HOMEBREW Digest #26 Thu 15 December 1988

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		Rob Gardner, Digest Coordinator

  kegs & liquid yeast

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---------------------------------------------------------------------- Date: Wed, 14 Dec 88 13:46:08 CST From: hpfcla!hplabs!amdahl!uunet!ingr!tesla!steve Full-Name: Subject: kegs & liquid yeast Here is the knowledge I've gained on kegging systems. When I decided to go the kegging route ( after bottling two batches in one day). I bought a used keg, a new 10 pound CO2 bottle, a cornelius beverage regulator, tap, hoses, etc for about $180. I had to replace the O-ring in the lid, as it was dried out, and deformed, and learned on my most recent batch that the seals in the quick disconnects have started to leak too. Alternative Beverage and William's carry new O-rings for the lid, but I haven't tracked down a source for the QD seals. It's worth your time to check out a company called RAPIDS. They sell restaurant supply equipment, and I saw their catalog recently. They sell gas bottles and regulators for about 60% of what I paid, and sell new 5 gal cornelius clone kegs for around $55. To get started you need the keg, the regulator, the tap, two hoses, the CO2 bottle, two QD fittings, and adapters to connect the QDs and regulator to the hoses. I would go ahead and order a handfull of gaskets for the CO2 bottle/regulator, and the small O-rings that go on the QDs. I have never had to trade in my bottle to have it filled, the place I take it fills it while I wait. It turned out that the same outfit that fills fire extinguishers fills "beverage" bottles also. If you order from a homebrew supply shop, make sure that they have everything in stock. It took me almost two months to get everything straight, including having to send back some wrong parts. It was no fun having a keg, but nothing else, and to make it worse, I was so optimistic that the day I got the keg, I brewed a batch, then ended up bottling it anyway. My wife liked Weisbeer from the keg so much that she bought me a second keg on the condition that I keep it stocked with her favorite. I am still sold on my kegs. It's interesting to notice the difference in peoples' reactions between pouring homebrew from a bottle ("Go ahead and deal me in, I'm going to pour a few beers. Who wants one?"), and consuming it from a pitcher ("Hey man, the pitcher's empty!"). I wrote a few weeks ago that I had racked a pilsner and pitched 8 oz of yeast slurry into my bock. Both beers are outstanding. The pilsner may be the best beer I have ever brewed, and the bock will be a contender in our club's bock competition next Feb. The yeast used originally came from a William's (Wyeast) package, was made into a starter, then cultures were frozen using the "yeast bank". The frozen culture was re-started, and used for the pilsner. The RAPIDS company can be reached at 800-553-7906, or in Iowa 800-332-8455. I don't have any connection with them outside of getting a catalog from them. They also sell almost anything you could ever want for conventional beer kegs, and other restaurant equipment. Steve Conklin uunet!ingr!tesla!steve Intergraph Corp. tesla!steve at ingr.com Huntsville, AL 35807 (205) 772-4013 Return to table of contents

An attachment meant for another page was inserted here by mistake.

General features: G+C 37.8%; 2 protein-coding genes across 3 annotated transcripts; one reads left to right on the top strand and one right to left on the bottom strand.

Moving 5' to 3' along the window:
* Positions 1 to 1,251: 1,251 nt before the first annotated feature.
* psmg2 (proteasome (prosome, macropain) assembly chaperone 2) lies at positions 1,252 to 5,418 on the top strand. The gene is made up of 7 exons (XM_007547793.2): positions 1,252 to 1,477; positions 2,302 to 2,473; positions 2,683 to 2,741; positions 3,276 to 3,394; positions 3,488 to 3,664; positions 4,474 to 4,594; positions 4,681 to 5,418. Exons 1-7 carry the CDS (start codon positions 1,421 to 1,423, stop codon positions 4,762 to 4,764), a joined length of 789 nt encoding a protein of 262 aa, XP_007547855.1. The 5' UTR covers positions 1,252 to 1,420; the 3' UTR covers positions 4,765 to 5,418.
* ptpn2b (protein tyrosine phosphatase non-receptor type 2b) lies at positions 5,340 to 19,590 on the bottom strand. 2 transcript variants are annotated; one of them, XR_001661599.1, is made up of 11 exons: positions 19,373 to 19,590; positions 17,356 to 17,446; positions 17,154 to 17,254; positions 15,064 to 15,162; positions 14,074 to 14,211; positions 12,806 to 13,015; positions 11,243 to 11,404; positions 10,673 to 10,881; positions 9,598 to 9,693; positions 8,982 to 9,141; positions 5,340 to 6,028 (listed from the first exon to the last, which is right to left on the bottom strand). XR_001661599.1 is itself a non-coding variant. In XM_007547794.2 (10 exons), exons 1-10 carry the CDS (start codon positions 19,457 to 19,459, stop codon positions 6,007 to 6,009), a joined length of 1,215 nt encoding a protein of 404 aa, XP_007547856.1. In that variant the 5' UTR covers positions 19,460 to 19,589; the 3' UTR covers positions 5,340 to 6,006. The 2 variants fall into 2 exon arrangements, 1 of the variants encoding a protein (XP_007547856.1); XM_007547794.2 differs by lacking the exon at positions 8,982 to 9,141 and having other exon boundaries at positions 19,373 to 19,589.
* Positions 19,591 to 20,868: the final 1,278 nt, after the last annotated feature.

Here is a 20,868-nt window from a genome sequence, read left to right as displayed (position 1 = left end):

Date: Thu, 15 Dec 88 12:17:48 MST From: hpfcla!hpcea!hplabs!utah-cs!iwtsf!korz (Algis R Korzonas +1 312 979 8583) Full-Name: Subject: Trivia Trivia question: Which Beatles song refers to homebrewing? Return to table of contents
End of HOMEBREW Digest ************************
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